Asymmetric inheritance of the apical domain and self-renewal of retinal ganglion cell progenitors depend on Anillin function

Alessio Paolini, Anne-Laure Duchemin, Shahad Albadri, Eva Patzel, Dorothee Bornhorst, Paula Gonzalez Avalos, Steffen Lemke, Anja Machate, Michael Brand, Saadettin Sel, Vincenzo Di Donato, Filippo Del Bene, Flavio R Zolessi, Mirana Soa Manarivo Ramialison, Lucia Poggi

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21 Citations (Scopus)


Divisions that generate one neuronal lineage-committed and one self-renewing cell maintain the balance of proliferation and differentiation for the generation of neuronal diversity. The asymmetric inheritance of apical domains and components of the cell division machinery has been implicated in this process, and might involve interactions with cell fate determinants in regulatory feedback loops of an as yet unknown nature. Here, we report the dynamics of Anillin - an essential F-actin regulator and furrow component - and its contribution to progenitor cell divisions in the developing zebrafish retina. We find that asymmetrically dividing retinal ganglion cell progenitors position the Anillin-rich midbody at the apical domain of the differentiating daughter. anillin hypomorphic conditions disrupt asymmetric apical domain inheritance and affect daughter cell fate. Consequently, the retinal cell type composition is profoundly affected, such that the ganglion cell layer is dramatically expanded. This study provides the first in vivo evidence for the requirement of Anillin during asymmetric neurogenic divisions. It also provides insights into a reciprocal regulation between Anillin and the ganglion cell fate determinant Ath5, suggesting a mechanism whereby the balance of proliferation and differentiation is accomplished during progenitor cell divisions in vivo.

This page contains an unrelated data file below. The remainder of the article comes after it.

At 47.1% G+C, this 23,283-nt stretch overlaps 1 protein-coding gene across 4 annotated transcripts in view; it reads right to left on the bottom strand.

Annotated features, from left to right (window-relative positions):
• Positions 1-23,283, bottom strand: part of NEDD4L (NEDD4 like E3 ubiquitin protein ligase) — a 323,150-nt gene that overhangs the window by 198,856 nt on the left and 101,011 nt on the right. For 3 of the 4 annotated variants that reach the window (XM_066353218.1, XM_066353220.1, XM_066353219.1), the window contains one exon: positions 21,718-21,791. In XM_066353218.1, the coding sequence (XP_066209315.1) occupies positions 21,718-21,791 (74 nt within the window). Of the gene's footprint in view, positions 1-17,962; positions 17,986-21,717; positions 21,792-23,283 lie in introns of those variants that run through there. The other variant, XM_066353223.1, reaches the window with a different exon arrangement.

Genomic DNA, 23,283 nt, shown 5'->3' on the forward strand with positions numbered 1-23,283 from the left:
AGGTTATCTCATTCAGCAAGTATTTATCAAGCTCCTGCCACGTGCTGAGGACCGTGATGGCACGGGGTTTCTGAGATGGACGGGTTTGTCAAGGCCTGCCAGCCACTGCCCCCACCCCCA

Original languageEnglish
Pages (from-to)832 - 839
Number of pages8
Issue number5
Publication statusPublished - 2015

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